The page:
We are delighted to confirm that Helen Ayres has joined our Music Board. Helen is a Doctoral graduate from the University of Melbourne where she studied with Mark Mogilevsky and completed research into the music of the Romanian violinist and composer George Enescu, and served as Acting Head of Strings in 2007.
We were very lucky to have Helen as our concertmaster in our recent Tait Winter Prom, her experience and leadership was a pivotal part of the Tait Chamber Orchestra’s success. Helen is also a member of the internationally acclaimed, Seraphim Trio.
Their new CD, Beethoven Piano Trios is available to buy from the ABC online here
Helen is a Doctoral graduate from the University of Melbourne where she studied with Mark Mogilevsky and completed research into the music of the Romanian violinist and composer George Enescu, and served as Acting Head of Strings in 2007. She is a core member of the Melbourne Chamber Orchestra and its flagship ensemble, the Australian Octet.
Helen has previously held a full-time position with the Melbourne Symphony Orchestra, and has appeared as guest principal with Orchestra Victoria and the Tasmanian Symphony Orchestra.
Helen has tutored for the Australian Youth Orchestra’s Young Australian Concert Artists and Young Symphonists programs, continuing a long association that started when she toured as concertmaster of the AYO to Asia, New Zealand, Japan, Europe and America.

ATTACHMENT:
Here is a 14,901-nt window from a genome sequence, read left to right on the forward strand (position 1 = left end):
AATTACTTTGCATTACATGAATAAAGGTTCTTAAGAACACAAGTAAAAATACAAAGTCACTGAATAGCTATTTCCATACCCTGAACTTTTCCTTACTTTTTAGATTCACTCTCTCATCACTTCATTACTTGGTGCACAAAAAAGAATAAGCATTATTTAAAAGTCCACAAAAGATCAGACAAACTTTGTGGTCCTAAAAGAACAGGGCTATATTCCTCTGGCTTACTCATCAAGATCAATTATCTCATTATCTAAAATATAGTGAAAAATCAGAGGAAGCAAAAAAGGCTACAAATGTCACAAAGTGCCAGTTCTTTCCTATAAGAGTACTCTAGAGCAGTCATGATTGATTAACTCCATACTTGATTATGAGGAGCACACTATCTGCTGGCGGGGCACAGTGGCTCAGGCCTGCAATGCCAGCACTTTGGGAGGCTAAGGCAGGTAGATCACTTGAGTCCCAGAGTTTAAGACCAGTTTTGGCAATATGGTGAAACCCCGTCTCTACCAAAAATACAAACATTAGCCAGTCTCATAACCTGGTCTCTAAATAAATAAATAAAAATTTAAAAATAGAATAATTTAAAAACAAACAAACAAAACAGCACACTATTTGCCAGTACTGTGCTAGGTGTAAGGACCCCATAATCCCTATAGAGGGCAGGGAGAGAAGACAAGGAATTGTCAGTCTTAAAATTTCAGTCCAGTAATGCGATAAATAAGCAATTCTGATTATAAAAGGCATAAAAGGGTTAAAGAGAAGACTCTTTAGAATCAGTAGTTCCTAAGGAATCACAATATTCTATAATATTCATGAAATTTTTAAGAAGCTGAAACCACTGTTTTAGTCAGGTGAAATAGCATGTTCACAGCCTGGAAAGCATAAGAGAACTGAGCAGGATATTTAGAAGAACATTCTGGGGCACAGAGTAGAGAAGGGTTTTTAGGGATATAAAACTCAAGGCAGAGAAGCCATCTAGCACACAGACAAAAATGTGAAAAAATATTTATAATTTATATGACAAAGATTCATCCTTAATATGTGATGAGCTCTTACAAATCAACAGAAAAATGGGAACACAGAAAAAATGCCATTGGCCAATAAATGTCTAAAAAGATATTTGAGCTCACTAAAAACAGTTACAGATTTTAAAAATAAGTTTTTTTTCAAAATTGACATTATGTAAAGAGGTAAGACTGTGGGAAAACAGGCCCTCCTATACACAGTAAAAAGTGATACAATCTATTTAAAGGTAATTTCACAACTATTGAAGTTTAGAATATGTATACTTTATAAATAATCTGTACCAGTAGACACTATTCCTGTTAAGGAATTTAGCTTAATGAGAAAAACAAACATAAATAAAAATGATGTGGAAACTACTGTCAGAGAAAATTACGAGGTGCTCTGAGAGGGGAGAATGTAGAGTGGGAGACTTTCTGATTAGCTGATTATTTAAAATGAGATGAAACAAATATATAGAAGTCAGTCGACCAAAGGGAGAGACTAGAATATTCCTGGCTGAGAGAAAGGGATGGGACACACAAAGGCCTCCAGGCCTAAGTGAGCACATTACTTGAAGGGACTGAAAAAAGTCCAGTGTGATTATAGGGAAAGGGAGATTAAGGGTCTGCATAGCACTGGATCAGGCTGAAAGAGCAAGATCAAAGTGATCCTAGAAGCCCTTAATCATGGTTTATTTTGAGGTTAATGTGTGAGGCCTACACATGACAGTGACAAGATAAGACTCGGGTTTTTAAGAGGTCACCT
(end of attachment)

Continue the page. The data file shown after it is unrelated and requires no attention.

As a regular chamber music recitalist and founding member of the Seraphim Trio, Helen is a guest of the Sydney International Piano competition and appears at music festivals throughout Australia.
Helen’s solo repertoire includes the Sibelius, Beethoven triple and Brahms double concertos. Her previous teachers have been Alice Waten, William Hennessy and Beryl Kimber. She currently lives in London where she performs as a member of the London Philharmonic Orchestra and is undertaking a year of pedagogical observation at the Yehudi Menuhin School. Helen is delighted to have performed as Concertmaster of the Tait Chamber Orchestra.
Anna is a founding member of Seraphim Trio, and records for the ABC Classics label. She is currently a Lecturer at the Elder Conservatorium of Music, Research Fellow at the J.M. Coetzee Centre for Creative Practice at the University of Adelaide, and Kenneth Moore Memorial Music Scholar at Janet Clarke Hall. Described by The Australian as a ‘musical ambassador’, and the Sydney Morning Herald as “one of the very best young non-fiction writers in Australia”, Anna Goldsworthy is an award-winning pianist and writer. Her first book, Piano Lessons, is an Australian best-seller and has been released in the United States and Korea, adapted for the stage, and is currently in development as a film. Anna’s writing has appeared in The Monthly, The Age, The Australian, and Best Australian Essays. Her new memoir Welcome to Your New Life is now available and her Quarterly Essay was released in June 2013.